Angelo Cacciuto

Jul 2020

I had Professor Caccuito for Gen Chem II during Spring 2020 semester. If you want to learn chemistry in all its detail, then take this course. While he does strive to give students the deepest understanding of chemistry, he often relies too heavily on re-working derivations rather than the content students actually need to know for the exam. With that being said, Professor Caccuito is a very approachable professor. He welcomes students to ask him questions during class, after class, during office hours, and over email. It's very easy to fall behind in this course, so I would advise making use of the aforementioned opportunities to clarify your knowledge of the required course material. Just FYI, he posts his powerpoints after (NOT before) class. If you keep up with his lectures, do enough practice problems, and supplement the lectures with occasional textbook readings, you should be set to perform well in this course.

May 2013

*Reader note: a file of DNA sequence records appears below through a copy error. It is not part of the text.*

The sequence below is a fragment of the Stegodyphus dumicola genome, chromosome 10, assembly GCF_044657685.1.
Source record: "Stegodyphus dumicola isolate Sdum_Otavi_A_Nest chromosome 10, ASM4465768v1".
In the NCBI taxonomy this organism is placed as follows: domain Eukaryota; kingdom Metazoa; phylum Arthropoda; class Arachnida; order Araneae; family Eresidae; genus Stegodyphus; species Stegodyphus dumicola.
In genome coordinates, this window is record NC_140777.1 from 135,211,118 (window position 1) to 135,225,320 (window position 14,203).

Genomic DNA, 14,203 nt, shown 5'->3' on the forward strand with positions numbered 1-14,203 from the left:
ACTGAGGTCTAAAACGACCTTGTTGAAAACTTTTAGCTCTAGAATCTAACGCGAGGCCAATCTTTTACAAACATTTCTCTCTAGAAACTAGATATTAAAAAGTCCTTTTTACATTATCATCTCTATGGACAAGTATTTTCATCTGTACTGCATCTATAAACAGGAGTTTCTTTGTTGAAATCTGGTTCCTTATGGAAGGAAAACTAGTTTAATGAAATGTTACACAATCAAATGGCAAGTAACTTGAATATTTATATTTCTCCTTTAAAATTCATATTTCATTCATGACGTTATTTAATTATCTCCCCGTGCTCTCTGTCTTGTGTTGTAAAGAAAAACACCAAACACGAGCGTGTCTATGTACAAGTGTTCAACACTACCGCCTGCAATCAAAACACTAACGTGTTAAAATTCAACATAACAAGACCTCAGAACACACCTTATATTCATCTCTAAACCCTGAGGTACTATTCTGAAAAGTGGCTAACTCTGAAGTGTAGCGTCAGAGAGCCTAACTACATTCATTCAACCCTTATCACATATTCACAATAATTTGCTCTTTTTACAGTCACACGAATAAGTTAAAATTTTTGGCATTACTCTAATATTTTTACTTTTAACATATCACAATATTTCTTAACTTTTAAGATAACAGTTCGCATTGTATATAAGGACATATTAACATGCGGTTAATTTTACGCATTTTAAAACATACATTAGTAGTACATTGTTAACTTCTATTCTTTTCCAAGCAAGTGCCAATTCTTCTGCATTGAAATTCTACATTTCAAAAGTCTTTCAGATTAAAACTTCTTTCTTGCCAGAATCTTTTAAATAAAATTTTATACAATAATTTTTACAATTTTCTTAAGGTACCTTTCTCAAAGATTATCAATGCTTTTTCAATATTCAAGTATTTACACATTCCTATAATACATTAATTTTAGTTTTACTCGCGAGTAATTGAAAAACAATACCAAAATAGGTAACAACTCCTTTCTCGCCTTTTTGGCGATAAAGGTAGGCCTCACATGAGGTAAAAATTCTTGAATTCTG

I'm guessing that if you're reading this review, you have no choice but to take this class. There are two types of students who have to take the class - biochemistry majors and everyone else. If you're a chemistry major (or chemical engineering, chemical physics, etc.), be aware that this review is written by a biochemist. Simply put, the course is a basic introduction to quantum mechanics. The class begins with some basic probability and statistics, which you learn pretty quickly are integral to the study of quantum. The course covers the entirety of quantum that you learned in General Chemistry over the course of a couple of classes, then the fun stuff starts. You spend a while on the wave equation, then move on to the Schroedinger equation and then apply that to the harmonic oscillator and rigid rotator models. After that's all taken care of you learn how these things apply to the hydrogen atom, and then you learn the variational method and perturbation theory. Does this sound scary? It should. After the midterm, before spring break, Professor Cacciuto said "what is coming is so horrible you have no idea." Take the math requirement seriously. They say you only need Calc I and II, but biochemists, you will want to take additional semesters to fill your elective requirements. Multivariable calculus and differential equations are used extensively, and it is in your best interest to be very familiar with these. If you haven't opened a calculus book since freshman year, start reviewing now. Cacciuto assumes a level of knowledge that you probably have forgotten over the years. Physics too, really. Yes, you can take baby physics (1201-1202) like I did, but you should strongly consider doing 1400 or higher. Physical Chemistry is a quantum leap above everything you did in 1200. The wave equation is barely looked at, while the 1400 sequence of physics includes a full semester of it. That said, if you're willing to put in the work, it's not such a huge deal if you have the bare minimum. Professor Cacciuto's style involves writing a lot of complicated mathematical formulae on the board. Don't be scared! He will tell you what is important, and if he tells you to memorize something, MEMORIZE IT! If something seems like an interesting fact, it might come up in a short answer section on an exam, so you should probably memorize it. Though I understand how hard it can be to teach physical chemistry to both chemistry and biochemistry majors, there really wasn't much effort to try to find a happy medium. Cacciuto never really seemed to be able to make the course that accessible to biochemists while making it challenging for chemists. That said, if you do feel kind of lost, he is willing to meet with students and is actually very friendly on a one-on-one basis. If you can't make office hours, he will be able to meet you outside as well. On the exams, just make sure to breath and go slow. It might seem overwhelming, but the second you get flustered, it's over. The exams are much more straight forward than they seem at first glance. If he says it shouldn't take longer than 15 minutes, he's not lying. None of the exam problems require anything too extensive, and a question worth 25% of the exam might not need to take you more than 2-3 lines. Good luck!